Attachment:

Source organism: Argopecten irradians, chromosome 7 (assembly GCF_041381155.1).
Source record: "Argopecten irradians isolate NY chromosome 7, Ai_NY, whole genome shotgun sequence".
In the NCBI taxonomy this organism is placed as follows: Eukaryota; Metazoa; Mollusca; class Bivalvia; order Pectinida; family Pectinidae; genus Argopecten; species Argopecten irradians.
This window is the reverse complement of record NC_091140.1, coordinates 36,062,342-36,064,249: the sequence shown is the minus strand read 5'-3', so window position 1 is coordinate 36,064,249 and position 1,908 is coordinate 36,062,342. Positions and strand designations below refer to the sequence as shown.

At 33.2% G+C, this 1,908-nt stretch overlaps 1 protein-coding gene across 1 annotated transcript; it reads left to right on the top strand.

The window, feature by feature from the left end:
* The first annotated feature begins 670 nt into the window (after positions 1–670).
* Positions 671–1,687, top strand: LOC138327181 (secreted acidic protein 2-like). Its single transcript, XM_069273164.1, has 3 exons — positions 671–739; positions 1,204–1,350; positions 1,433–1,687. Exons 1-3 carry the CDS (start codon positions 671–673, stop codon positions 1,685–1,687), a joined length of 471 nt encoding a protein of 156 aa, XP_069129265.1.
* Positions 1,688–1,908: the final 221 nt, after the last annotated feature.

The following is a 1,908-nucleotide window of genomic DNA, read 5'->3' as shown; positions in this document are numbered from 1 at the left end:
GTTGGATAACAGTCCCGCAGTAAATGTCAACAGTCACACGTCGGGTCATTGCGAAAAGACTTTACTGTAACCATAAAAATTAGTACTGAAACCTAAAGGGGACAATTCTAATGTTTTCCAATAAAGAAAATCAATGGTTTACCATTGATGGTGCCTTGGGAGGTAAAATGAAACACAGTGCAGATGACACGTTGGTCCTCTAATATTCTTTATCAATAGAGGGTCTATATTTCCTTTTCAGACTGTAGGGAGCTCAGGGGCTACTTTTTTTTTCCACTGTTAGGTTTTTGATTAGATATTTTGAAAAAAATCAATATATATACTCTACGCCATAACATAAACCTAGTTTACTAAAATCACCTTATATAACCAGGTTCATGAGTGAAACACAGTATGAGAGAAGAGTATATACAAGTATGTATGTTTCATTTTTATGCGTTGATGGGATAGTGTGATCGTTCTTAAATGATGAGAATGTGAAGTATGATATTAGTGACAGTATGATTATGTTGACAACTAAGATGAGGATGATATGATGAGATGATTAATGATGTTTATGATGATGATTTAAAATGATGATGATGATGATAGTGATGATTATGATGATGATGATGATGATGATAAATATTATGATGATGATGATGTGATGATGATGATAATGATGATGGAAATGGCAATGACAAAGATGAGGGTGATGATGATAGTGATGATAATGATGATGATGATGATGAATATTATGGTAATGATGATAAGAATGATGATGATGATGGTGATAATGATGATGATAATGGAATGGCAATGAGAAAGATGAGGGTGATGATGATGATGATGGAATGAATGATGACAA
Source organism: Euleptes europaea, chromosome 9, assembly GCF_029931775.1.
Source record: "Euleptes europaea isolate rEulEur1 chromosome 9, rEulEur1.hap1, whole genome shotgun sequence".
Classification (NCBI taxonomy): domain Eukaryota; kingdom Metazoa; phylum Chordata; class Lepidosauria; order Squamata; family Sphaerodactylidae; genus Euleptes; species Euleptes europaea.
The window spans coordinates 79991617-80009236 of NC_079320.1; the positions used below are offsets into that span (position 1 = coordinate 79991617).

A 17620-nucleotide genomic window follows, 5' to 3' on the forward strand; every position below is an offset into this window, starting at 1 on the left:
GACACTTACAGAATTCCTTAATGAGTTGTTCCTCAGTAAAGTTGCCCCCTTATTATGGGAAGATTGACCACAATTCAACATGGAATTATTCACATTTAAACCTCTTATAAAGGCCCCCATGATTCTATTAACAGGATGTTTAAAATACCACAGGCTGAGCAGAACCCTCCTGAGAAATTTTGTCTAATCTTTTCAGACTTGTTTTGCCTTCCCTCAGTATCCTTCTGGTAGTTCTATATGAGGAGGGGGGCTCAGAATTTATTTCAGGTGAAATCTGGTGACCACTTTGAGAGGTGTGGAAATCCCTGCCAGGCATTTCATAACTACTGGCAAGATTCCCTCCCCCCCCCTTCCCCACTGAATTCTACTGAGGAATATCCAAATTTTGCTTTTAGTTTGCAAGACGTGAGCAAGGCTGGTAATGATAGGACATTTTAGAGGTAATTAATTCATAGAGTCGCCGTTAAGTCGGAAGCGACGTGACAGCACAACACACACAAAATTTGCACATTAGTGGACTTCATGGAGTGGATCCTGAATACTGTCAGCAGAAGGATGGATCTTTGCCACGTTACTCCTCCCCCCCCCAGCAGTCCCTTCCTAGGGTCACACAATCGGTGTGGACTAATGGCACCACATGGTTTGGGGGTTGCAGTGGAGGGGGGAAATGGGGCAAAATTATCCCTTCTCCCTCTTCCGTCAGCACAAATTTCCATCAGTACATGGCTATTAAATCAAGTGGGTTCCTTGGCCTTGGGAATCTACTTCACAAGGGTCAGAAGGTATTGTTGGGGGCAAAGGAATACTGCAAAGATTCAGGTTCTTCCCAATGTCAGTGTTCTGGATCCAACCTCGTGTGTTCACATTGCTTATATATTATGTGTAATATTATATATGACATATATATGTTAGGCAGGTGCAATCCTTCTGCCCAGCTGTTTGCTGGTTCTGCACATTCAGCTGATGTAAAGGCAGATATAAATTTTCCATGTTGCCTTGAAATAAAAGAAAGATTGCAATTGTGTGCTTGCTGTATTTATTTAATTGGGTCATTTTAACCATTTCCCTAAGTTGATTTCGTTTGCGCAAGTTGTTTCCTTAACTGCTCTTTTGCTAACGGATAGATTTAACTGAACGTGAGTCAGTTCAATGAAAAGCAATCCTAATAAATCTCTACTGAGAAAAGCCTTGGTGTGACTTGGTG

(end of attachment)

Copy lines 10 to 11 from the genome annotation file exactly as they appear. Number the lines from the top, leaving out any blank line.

The following is a 1,908-nucleotide window of genomic DNA, read 5'->3' as shown; positions in this document are numbered from 1 at the left end:
GTTGGATAACAGTCCCGCAGTAAATGTCAACAGTCACACGTCGGGTCATTGCGAAAAGACTTTACTGTAACCATAAAAATTAGTACTGAAACCTAAAGGGGACAATTCTAATGTTTTCCAATAAAGAAAATCAATGGTTTACCATTGATGGTGCCTTGGGAGGTAAAATGAAACACAGTGCAGATGACACGTTGGTCCTCTAATATTCTTTATCAATAGAGGGTCTATATTTCCTTTTCAGACTGTAGGGAGCTCAGGGGCTACTTTTTTTTTCCACTGTTAGGTTTTTGATTAGATATTTTGAAAAAAATCAATATATATACTCTACGCCATAACATAAACCTAGTTTACTAAAATCACCTTATATAACCAGGTTCATGAGTGAAACACAGTATGAGAGAAGAGTATATACAAGTATGTATGTTTCATTTTTATGCGTTGATGGGATAGTGTGATCGTTCTTAAATGATGAGAATGTGAAGTATGATATTAGTGACAGTATGATTATGTTGACAACTAAGATGAGGATGATATGATGAGATGATTAATGATGTTTATGATGATGATTTAAAATGATGATGATGATGATAGTGATGATTATGATGATGATGATGATGATGATAAATATTATGATGATGATGATGTGATGATGATGATAATGATGATGGAAATGGCAATGACAAAGATGAGGGTGATGATGATAGTGATGATAATGATGATGATGATGATGAATATTATGGTAATGATGATAAGAATGATGATGATGATGGTGATAATGATGATGATAATGGAATGGCAATGAGAAAGATGAGGGTGATGATGATGATGATGGAATGAATGATGACAA